The Saturday night was great fun as usual, thanks to the museum and sponsors for organising the Hog-Roast and beers! Another excellent job! :o)

Despite changes in sponsorship this year, compared to sole financial support form FlyPast magazine over previous years, the new sponsors (still including FlyPast), the museum volunteers, and visiting exhibitors made the event as memorable as previous years, and a great debt of thanks is owed… Long may the ‘Fest continue!

This year also saw the first Cockpitfest of Australia! Where 3 cockpits and various private colelctions were displayed together for the same weekend as the UK’s Fest, we were kept up to date with each otehr by blogging live from the events! 

Due to spending most of my time displaying, my photos are either form early morning, or late at night when the visitors weren’t around! Enjoy!

Cockpitfest 2010 @ Newark Air Museum

With the 2011 C’Fest fast approaching, it’s a good time to blog about last year’s event…..

For the un-acquainted, Cockpitfest (sureley a better name could have been chosen!) is an annual event held at Newark Air Museum, over a weekend in June. The museum invites private cockpit (or “aircraft nose section”) owners to display their pride and joy’s to the public. This event brings a lot of visitors to the museum, and is great for publicity. These owners restore and rebuild their nose sections just like a classic car owner would, and this show is the classic car show of the aviation world!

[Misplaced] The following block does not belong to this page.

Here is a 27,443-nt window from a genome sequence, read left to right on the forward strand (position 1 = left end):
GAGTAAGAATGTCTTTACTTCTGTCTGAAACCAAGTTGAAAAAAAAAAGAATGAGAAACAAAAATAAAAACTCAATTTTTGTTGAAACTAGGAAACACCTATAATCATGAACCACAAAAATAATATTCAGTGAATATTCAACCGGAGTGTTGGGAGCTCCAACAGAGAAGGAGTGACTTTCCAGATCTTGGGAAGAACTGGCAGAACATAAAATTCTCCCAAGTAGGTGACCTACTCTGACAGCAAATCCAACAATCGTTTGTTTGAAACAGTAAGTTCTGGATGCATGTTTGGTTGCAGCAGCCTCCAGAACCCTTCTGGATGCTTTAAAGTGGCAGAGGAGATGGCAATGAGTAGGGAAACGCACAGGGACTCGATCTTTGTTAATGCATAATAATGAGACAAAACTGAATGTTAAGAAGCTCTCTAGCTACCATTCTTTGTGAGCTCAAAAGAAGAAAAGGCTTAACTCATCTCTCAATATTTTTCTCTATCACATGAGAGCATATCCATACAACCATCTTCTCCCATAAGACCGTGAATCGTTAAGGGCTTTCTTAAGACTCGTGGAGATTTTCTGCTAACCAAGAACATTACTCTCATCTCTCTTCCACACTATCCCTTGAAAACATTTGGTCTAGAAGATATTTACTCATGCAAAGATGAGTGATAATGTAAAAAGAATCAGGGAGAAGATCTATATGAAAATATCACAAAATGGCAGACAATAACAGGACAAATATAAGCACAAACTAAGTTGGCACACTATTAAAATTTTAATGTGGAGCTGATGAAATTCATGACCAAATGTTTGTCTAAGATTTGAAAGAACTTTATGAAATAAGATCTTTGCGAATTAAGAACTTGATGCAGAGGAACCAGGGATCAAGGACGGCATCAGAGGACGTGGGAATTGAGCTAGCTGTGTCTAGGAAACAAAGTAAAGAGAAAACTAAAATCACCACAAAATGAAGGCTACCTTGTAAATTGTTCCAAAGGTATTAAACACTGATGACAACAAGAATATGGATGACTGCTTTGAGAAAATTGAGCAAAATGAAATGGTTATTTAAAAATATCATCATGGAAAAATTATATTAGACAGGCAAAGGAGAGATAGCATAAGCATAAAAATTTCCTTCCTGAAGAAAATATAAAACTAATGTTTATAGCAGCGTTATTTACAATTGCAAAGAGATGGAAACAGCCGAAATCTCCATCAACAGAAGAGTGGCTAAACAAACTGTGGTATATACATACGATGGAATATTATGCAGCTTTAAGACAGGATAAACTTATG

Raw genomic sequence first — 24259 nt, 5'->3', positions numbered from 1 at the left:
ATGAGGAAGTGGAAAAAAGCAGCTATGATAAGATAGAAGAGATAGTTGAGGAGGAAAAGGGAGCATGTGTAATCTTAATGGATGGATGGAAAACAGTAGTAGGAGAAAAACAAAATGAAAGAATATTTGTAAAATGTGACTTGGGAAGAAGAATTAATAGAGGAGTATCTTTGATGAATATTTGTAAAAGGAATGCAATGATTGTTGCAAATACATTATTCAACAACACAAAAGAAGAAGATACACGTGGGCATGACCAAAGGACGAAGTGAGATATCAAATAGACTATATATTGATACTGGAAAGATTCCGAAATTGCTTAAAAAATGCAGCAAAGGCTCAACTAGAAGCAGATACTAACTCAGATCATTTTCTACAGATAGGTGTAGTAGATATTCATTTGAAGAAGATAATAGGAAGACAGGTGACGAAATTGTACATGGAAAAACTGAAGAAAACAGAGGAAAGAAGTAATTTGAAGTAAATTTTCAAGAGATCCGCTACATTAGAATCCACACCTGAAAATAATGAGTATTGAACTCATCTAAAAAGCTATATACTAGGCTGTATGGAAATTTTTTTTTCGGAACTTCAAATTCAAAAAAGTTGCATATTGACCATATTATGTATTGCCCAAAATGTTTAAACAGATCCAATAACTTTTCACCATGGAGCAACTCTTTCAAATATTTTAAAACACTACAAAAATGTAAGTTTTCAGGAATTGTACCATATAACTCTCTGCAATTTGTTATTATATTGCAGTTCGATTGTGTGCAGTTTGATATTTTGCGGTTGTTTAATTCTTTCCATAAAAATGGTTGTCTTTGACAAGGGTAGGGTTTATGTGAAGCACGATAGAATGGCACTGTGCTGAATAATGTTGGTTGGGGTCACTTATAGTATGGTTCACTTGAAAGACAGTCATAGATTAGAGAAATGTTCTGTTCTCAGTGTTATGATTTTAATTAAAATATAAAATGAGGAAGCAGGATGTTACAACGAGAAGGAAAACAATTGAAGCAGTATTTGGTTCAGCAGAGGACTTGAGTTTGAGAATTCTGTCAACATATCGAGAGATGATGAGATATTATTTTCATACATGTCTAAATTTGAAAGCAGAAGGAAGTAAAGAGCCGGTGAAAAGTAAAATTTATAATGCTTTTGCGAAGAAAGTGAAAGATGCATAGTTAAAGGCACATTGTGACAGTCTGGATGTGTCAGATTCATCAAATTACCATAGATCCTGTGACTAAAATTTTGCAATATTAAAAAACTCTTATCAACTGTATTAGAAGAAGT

Fir the participants, or displayers, it’s a fantastic networking event, I’ve only attended twice (2009 and 2010) and have made some really good friends, and some great contacts within the classic aviation world.

The museum usually organises a small air display or fly-past during the weekend which adds to the interest. For people who display, a Saturday night session is put on, with FREE hog-roast and FREE BEER! – So needless to say Sunday morning can be a bit slow…. We camp the night over within the museum inbetween the exhibits, which is a unique experience in itself! Official event website below:




The weekend had a great turnout, a lot of cockpit owners brought along their cockpit projects in various states of repair, and a lot completed. Around 30 cockpits attended the event, plus a host of non-cockpit displays from private collections of aviation related memorabilia, stuff, etc..

Stacks of visitors through the gates over the weekend, mainly families having a day out. It’s great for that, as the kids love sitting in the aircraft cockpits, and get to learn so much.


My contribution to the event, not being a cockpit-owner was my collection of Flight (US term) or Flying (UK term) Helmets. I’d built a special display stand which got named the “Helmet Tree” by FlyPast magazine’s editor Ken Ellis. There were a lot of non-cockpit displays, mainly instrument panels, ejection seats, flight and survival gear. I was really chuffed when the Helmet Tree won the first ever award for Best Non-Cockpit Display, which was a nice collectable bottle of Single Malt Scotch!

Cheers to Newark Air Museum!!  And many thanks to my understanding, long suffering wife! ;o)